Corporate Headquarters Receives Facelift with Aluminum Composite Material

PHOTO: Mark Kempf Photography

A major international pharmaceutical company began looking at greenfield sites throughout New Jersey in 2008. Its primary goal was to find a campus large enough to accommodate all its employees. The private equity firm Ivy Equities of Montvale, N.J., suggested that representatives consider the former Merrill Lynch site in Plainsboro, N.J. Constructed in the 1980s, the 770,000-square-foot building boasted a 200-acre, park-like setting in a strategic location just minutes from Princeton University and equidistant from New York City and Philadelphia. However, the early ’80s aesthetics—heavy concrete façade with dark-tinted windows—and the lack of daylight penetrating the interior were so unappealing that the pharmaceutical company executives rejected the property proposal without touring the existing building.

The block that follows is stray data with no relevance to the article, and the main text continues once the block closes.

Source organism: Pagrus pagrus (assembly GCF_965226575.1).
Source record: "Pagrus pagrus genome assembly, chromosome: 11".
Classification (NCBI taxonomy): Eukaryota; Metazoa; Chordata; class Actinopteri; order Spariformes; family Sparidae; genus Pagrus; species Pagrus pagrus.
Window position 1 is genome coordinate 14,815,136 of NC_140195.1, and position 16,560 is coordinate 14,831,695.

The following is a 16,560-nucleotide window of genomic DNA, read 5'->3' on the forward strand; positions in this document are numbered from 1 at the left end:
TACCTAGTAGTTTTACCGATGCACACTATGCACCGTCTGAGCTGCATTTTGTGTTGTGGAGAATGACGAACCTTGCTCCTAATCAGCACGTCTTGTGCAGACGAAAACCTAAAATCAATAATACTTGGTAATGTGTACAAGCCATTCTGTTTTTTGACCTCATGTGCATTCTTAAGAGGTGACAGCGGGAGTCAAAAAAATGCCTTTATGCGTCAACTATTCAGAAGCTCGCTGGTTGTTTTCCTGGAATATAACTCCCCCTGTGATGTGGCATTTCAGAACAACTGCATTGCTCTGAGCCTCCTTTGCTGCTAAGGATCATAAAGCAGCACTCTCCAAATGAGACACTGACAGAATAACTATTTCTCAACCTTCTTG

The early ’80s aesthetics—heavy concrete façade with dark-tinted windows—and the lack of daylight penetrating the interior were so unappealing pharmaceutical company executives rejected the property proposal without touring the existing building.

Before: The early ’80s aesthetics—heavy concrete façade with dark-tinted windows—and the lack of daylight penetrating the interior were so unappealing pharmaceutical company executives rejected the property proposal without touring the existing building. PHOTO: Patrick McGranaghan, AIA, LEED AP

A joint development team composed of LCOR, Ivy Equities and Intercontinental Real Estate saw the site’s potential and commissioned the architectural firm of Granum A/I of Radnor, Pa., to develop concepts for a retrofit that would give the structure the aesthetic and amenities appropriate for the U.S. headquarters of the ninth-largest pharmaceutical company in the world. Designing to meet the standards for LEED Silver certification, Granum developed a new aesthetic for the building, which embodies the principles of Danish design, including functionality, innovation, openness, quality and aesthetics; Nordic tradition, such as natural light, clear colors and integrity in choice of materials; and functional architecture, like simple shapes, clean lines and logical solutions.